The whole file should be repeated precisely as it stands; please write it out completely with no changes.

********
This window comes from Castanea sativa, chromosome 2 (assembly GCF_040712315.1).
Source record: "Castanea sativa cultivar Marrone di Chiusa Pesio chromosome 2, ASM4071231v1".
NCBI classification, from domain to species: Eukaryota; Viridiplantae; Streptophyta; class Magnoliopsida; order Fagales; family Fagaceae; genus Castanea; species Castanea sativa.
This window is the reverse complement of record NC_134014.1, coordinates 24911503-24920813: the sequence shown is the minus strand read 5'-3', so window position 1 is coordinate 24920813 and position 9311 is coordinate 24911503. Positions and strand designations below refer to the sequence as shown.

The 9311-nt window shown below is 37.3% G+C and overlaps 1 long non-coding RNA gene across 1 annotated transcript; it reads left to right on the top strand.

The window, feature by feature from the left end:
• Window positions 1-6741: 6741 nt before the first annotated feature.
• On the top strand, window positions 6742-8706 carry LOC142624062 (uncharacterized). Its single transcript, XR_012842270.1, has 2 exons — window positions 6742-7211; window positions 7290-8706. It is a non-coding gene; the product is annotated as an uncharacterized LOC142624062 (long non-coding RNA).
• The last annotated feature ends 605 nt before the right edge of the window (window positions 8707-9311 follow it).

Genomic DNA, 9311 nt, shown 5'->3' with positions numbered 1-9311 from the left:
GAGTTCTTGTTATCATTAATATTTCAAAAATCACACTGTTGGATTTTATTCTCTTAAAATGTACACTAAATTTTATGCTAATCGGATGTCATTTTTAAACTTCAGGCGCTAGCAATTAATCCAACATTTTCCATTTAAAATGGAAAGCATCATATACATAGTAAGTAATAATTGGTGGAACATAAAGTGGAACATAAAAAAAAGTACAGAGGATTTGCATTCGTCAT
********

This window comes from Castanea sativa, chromosome 2 (assembly GCF_040712315.1).
Source record: "Castanea sativa cultivar Marrone di Chiusa Pesio chromosome 2, ASM4071231v1".
NCBI classification, from domain to species: Eukaryota; Viridiplantae; Streptophyta; class Magnoliopsida; order Fagales; family Fagaceae; genus Castanea; species Castanea sativa.
This window is the reverse complement of record NC_134014.1, coordinates 24911503-24920813: the sequence shown is the minus strand read 5'-3', so window position 1 is coordinate 24920813 and position 9311 is coordinate 24911503. Positions and strand designations below refer to the sequence as shown.

The 9311-nt window shown below is 37.3% G+C and overlaps 1 long non-coding RNA gene across 1 annotated transcript; it reads left to right on the top strand.

The window, feature by feature from the left end:
• Window positions 1-6741: 6741 nt before the first annotated feature.
• On the top strand, window positions 6742-8706 carry LOC142624062 (uncharacterized). Its single transcript, XR_012842270.1, has 2 exons — window positions 6742-7211; window positions 7290-8706. It is a non-coding gene; the product is annotated as an uncharacterized LOC142624062 (long non-coding RNA).
• The last annotated feature ends 605 nt before the right edge of the window (window positions 8707-9311 follow it).

Genomic DNA, 9311 nt, shown 5'->3' with positions numbered 1-9311 from the left:
GAGTTCTTGTTATCATTAATATTTCAAAAATCACACTGTTGGATTTTATTCTCTTAAAATGTACACTAAATTTTATGCTAATCGGATGTCATTTTTAAACTTCAGGCGCTAGCAATTAATCCAACATTTTCCATTTAAAATGGAAAGCATCATATACATAGTAAGTAATAATTGGTGGAACATAAAGTGGAACATAAAAAAAAGTACAGAGGATTTGCATTCGTCAT